Reading Room

For immediate release: January 31, 2008

What To Look for in the U.S. Department Of Energy FY 2009 Budget Request

for more information, contact:
Susan Gordon, Alliance for Nuclear Accountability, (505) 473-1670
Marylia Kelley, Tri-Valley CAREs, (925) 443-7148

The Department of Energy (DOE) FY 2009 budget request will be released on Monday, February 4, 2008. The Alliance for Nuclear Accountability (ANA), a national network representing communities downwind and downstream from U.S. nuclear weapons facilities, is concerned that spending on nuclear weapons and power will divert funds away from environmental cleanup, weapons dismantlement, and plutonium disposition.

ANA is concerned about the following likely FY 2009 budget proposals.

Nuclear Weapons Activities

Complex Transformation:

DOE has stated that the weapons budget will be flat despite plans for new weapons manufacturing facilities contained in the "Complex Transformation." However the FY 2009 weapons activities budget request will likely increase above the $6.3 billion in FY08. DOE claims that rebuilding the weapons complex will cost $150 billion over the next twenty-five years, yet this figure does not take into account life-cycle costs, including operations and cleanup.


  • In light of recent legislation that directs Congress to develop a new nuclear policy and posture review, isn't it premature to build a new weapons complex before the U.S. has evaluated our nuclear policy under a new president?

The Reliable Replacement Warhead (RRW) Program: Congress passed its FY08 "Omnibus" spending bill and zeroed out funds for further development of the DOE National Nuclear Security Administration's (NNSA) first RRW design. Yet, the NNSA announced it would continue select RRW Program activities in FY08 with the advanced certification funds granted to the agency.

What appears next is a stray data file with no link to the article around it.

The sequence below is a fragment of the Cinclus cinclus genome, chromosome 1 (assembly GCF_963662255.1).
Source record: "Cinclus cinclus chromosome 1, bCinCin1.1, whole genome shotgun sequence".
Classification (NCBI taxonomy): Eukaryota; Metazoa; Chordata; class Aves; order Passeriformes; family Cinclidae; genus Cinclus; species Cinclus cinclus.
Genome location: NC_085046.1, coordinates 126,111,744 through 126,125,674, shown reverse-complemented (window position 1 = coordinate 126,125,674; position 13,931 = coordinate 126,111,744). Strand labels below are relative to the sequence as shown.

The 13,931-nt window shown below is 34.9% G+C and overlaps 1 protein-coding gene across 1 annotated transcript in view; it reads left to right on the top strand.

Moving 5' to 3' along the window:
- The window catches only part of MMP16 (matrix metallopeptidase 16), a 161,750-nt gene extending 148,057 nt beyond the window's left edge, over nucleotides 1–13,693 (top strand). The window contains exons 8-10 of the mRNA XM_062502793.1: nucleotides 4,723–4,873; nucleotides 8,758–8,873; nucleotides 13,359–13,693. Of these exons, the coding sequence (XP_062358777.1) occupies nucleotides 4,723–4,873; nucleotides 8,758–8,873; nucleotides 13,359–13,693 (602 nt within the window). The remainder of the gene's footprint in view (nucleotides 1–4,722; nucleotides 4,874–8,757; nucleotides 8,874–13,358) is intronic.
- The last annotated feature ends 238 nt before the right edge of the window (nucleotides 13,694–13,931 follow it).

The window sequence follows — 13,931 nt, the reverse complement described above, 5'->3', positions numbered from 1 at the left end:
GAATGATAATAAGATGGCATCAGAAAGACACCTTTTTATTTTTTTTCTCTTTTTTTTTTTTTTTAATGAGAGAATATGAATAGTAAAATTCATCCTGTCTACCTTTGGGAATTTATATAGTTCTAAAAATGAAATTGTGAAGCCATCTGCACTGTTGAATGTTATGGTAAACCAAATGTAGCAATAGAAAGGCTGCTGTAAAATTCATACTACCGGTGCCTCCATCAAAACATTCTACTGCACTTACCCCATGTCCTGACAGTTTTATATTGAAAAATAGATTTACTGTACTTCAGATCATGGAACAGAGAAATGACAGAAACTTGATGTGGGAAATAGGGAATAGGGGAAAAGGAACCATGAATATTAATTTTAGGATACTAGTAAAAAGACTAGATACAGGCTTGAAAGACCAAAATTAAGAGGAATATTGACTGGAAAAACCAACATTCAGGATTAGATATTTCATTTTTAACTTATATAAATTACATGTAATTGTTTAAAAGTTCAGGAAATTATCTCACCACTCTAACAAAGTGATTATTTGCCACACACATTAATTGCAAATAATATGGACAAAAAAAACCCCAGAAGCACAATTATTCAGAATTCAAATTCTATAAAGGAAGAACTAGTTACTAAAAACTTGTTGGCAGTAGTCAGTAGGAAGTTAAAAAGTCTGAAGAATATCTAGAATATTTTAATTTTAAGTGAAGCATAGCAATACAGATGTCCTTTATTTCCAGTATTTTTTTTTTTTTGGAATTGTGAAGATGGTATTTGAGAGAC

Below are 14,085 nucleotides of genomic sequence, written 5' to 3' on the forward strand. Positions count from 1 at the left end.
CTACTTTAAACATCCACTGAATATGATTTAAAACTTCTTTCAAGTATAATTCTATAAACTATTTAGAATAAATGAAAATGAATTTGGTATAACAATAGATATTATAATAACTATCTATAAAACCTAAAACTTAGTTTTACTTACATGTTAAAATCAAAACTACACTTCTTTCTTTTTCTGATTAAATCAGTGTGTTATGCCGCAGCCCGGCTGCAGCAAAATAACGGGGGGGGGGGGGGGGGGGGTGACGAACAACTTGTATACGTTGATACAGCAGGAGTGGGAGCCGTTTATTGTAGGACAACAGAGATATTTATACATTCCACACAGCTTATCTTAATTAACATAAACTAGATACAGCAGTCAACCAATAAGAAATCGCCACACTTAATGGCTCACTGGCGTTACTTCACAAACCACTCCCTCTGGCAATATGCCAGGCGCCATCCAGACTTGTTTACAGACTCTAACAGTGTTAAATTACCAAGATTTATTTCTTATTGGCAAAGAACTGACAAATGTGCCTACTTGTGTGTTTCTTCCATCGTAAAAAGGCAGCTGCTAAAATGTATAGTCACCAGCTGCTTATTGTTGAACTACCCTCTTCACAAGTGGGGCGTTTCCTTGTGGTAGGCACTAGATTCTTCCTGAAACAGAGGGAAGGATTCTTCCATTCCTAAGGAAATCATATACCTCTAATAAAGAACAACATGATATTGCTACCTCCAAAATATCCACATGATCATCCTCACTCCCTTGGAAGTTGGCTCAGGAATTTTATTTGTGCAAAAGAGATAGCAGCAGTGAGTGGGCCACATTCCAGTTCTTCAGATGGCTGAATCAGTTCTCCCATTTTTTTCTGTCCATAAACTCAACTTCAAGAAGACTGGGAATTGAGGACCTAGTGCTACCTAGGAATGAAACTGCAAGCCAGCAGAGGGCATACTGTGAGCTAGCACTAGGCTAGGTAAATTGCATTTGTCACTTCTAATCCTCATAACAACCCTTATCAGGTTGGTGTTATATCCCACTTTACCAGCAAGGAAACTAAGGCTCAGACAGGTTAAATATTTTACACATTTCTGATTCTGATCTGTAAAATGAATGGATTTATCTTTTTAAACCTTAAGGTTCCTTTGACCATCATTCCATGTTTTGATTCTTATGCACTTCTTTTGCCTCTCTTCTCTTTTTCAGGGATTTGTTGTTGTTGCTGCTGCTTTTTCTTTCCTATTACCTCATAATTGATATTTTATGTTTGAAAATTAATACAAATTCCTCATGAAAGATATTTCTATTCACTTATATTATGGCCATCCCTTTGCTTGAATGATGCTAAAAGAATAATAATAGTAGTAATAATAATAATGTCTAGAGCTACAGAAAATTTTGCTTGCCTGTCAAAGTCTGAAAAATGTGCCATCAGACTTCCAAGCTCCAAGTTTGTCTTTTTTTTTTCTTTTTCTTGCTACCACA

The NNSA will request money for the RRW Program burying RRW-related activities within the overall "weapons activities" budget. It is anticipated that the FY 2009 budget request for RRW will lack detail in the "budget justification" section and that the money requested will be positioned to act as a placeholder for increasing funds as the budget process unfolds. Look for additional RRW Program funding in the Defense Department FY 2009 budget request.


  • Why is the RRW program still in the budget when Congress refused to fund it for FY 2009?
  • What is the total funding for RRW related activities contained in the entire FY 2009 Budget Request?

Expanding plutonium pit production at the Los Alamos National Laboratory (LANL):

An independent study by expert scientists concluded that plutonium pits last a century or more. This finding and the fact that the Pantex Plant is sanctioned to "reuse" up to 300 pits per year seriously undercuts DOE's claimed need to produce new pits, but not its desire to expand production from 20 pits per year to 80 pits at LANL. DOE is expected to ask for roughly the same as the $281 million requested in FY08.